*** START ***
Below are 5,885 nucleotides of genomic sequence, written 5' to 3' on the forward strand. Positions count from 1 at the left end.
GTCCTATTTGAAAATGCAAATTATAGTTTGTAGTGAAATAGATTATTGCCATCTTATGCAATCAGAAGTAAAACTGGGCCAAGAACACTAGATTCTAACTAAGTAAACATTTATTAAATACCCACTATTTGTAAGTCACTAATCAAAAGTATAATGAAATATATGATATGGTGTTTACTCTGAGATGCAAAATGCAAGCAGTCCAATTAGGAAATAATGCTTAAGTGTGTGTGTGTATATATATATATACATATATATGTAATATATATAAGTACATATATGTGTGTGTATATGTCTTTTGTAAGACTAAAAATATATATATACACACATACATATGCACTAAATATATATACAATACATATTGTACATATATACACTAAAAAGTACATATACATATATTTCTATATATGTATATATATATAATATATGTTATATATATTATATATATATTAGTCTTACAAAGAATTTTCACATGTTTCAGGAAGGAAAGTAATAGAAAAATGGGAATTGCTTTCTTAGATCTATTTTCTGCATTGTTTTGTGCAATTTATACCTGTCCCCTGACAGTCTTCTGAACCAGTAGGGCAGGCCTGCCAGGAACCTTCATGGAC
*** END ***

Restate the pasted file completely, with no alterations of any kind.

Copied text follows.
Below are 5,885 nucleotides of genomic sequence, written 5' to 3' on the forward strand. Positions count from 1 at the left end.
GTCCTATTTGAAAATGCAAATTATAGTTTGTAGTGAAATAGATTATTGCCATCTTATGCAATCAGAAGTAAAACTGGGCCAAGAACACTAGATTCTAACTAAGTAAACATTTATTAAATACCCACTATTTGTAAGTCACTAATCAAAAGTATAATGAAATATATGATATGGTGTTTACTCTGAGATGCAAAATGCAAGCAGTCCAATTAGGAAATAATGCTTAAGTGTGTGTGTGTATATATATATATACATATATATGTAATATATATAAGTACATATATGTGTGTGTATATGTCTTTTGTAAGACTAAAAATATATATATACACACATACATATGCACTAAATATATATACAATACATATTGTACATATATACACTAAAAAGTACATATACATATATTTCTATATATGTATATATATATAATATATGTTATATATATTATATATATATTAGTCTTACAAAGAATTTTCACATGTTTCAGGAAGGAAAGTAATAGAAAAATGGGAATTGCTTTCTTAGATCTATTTTCTGCATTGTTTTGTGCAATTTATACCTGTCCCCTGACAGTCTTCTGAACCAGTAGGGCAGGCCTGCCAGGAACCTTCATGGAC